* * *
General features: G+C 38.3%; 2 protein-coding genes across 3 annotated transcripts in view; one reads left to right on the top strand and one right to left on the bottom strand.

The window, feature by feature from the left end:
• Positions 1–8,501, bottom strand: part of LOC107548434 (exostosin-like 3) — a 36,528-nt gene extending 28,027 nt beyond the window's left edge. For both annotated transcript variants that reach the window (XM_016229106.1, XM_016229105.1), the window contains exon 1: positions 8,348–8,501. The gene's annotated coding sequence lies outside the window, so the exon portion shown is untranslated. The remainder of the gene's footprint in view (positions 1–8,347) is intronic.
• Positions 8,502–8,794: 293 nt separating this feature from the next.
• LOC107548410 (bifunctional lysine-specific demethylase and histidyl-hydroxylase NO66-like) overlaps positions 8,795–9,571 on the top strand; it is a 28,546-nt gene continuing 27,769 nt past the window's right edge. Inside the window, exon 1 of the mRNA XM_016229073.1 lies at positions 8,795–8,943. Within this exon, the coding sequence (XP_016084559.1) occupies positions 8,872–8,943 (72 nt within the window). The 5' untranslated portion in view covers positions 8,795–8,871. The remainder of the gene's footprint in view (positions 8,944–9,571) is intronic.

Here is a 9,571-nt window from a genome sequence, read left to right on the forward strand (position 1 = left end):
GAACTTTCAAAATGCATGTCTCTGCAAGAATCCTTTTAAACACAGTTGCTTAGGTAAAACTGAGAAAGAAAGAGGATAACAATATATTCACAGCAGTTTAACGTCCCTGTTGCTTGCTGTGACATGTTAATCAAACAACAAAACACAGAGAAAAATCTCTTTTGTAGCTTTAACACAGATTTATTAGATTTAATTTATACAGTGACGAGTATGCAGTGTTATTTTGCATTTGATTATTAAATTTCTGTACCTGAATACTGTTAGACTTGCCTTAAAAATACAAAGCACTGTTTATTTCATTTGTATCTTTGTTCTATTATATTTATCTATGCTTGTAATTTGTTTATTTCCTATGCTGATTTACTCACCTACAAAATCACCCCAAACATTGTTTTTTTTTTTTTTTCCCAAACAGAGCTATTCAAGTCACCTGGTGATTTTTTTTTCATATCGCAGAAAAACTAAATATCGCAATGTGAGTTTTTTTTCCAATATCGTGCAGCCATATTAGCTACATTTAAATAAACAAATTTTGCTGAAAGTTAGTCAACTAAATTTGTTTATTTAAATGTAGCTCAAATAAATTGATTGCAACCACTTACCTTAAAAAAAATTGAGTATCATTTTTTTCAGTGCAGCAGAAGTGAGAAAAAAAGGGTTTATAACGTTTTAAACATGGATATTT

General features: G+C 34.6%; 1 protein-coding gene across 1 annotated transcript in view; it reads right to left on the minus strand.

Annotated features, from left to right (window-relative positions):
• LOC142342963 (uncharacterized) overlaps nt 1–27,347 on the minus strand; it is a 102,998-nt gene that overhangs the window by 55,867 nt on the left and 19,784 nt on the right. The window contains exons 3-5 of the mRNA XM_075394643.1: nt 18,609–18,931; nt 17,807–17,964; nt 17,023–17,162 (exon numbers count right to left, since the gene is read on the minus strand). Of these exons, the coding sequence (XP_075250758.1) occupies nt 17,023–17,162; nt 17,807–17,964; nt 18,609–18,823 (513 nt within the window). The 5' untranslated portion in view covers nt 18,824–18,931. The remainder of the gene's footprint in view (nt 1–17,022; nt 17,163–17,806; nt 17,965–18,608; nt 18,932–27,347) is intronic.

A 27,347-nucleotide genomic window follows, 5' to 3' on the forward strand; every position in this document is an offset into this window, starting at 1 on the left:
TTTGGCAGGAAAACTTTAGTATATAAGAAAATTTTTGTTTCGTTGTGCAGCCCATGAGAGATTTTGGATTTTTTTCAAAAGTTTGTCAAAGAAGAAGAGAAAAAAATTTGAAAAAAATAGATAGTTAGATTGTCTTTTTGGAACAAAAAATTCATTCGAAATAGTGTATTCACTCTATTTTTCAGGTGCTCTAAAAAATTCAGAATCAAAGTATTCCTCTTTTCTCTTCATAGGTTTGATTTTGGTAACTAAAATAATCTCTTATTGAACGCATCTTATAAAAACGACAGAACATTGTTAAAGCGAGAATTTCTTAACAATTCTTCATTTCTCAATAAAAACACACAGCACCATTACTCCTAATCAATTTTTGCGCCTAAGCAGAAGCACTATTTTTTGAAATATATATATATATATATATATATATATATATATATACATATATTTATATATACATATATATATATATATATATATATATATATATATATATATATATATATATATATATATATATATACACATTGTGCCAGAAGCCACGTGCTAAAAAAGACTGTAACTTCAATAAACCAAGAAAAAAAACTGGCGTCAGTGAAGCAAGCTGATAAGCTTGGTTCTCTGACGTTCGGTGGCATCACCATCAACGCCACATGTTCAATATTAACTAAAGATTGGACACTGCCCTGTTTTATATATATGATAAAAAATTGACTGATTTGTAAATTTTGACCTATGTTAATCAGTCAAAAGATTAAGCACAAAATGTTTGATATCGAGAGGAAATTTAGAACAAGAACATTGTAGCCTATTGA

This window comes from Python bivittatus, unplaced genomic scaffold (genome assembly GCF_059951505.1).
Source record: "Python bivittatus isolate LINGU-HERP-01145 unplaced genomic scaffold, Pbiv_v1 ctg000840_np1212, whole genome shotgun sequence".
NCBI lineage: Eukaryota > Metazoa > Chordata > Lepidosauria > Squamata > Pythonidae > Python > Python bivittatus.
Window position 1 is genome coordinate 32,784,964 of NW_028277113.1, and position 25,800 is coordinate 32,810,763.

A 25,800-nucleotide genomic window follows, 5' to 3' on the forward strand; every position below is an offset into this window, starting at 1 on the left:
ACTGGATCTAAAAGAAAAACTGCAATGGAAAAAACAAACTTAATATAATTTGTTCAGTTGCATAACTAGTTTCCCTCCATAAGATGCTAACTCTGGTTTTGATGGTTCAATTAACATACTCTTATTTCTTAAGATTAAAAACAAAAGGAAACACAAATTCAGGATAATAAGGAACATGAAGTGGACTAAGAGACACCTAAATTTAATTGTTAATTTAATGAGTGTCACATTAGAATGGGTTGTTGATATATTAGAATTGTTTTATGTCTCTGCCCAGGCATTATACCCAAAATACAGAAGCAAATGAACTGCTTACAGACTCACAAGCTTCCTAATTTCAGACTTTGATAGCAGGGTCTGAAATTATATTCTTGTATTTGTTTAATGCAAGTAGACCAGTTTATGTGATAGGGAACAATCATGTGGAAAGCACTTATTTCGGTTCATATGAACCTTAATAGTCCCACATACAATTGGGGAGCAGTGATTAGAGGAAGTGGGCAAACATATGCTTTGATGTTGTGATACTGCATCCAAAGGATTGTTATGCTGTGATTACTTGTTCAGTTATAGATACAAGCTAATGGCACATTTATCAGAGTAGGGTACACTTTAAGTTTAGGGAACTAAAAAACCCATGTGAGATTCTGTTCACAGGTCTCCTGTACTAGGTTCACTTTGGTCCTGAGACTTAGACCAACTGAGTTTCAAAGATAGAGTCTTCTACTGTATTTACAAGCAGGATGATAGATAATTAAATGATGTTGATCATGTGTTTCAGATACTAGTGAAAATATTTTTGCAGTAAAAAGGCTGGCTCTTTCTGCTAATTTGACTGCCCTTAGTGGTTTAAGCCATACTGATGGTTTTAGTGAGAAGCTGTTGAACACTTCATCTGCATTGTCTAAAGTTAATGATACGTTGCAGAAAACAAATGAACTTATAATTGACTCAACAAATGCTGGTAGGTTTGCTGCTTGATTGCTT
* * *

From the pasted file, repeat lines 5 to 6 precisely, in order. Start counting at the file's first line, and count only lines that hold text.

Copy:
• LOC107548410 (bifunctional lysine-specific demethylase and histidyl-hydroxylase NO66-like) overlaps positions 8,795–9,571 on the top strand; it is a 28,546-nt gene continuing 27,769 nt past the window's right edge. Inside the window, exon 1 of the mRNA XM_016229073.1 lies at positions 8,795–8,943. Within this exon, the coding sequence (XP_016084559.1) occupies positions 8,872–8,943 (72 nt within the window). The 5' untranslated portion in view covers positions 8,795–8,871. The remainder of the gene's footprint in view (positions 8,944–9,571) is intronic.

Here is a 9,571-nt window from a genome sequence, read left to right on the forward strand (position 1 = left end):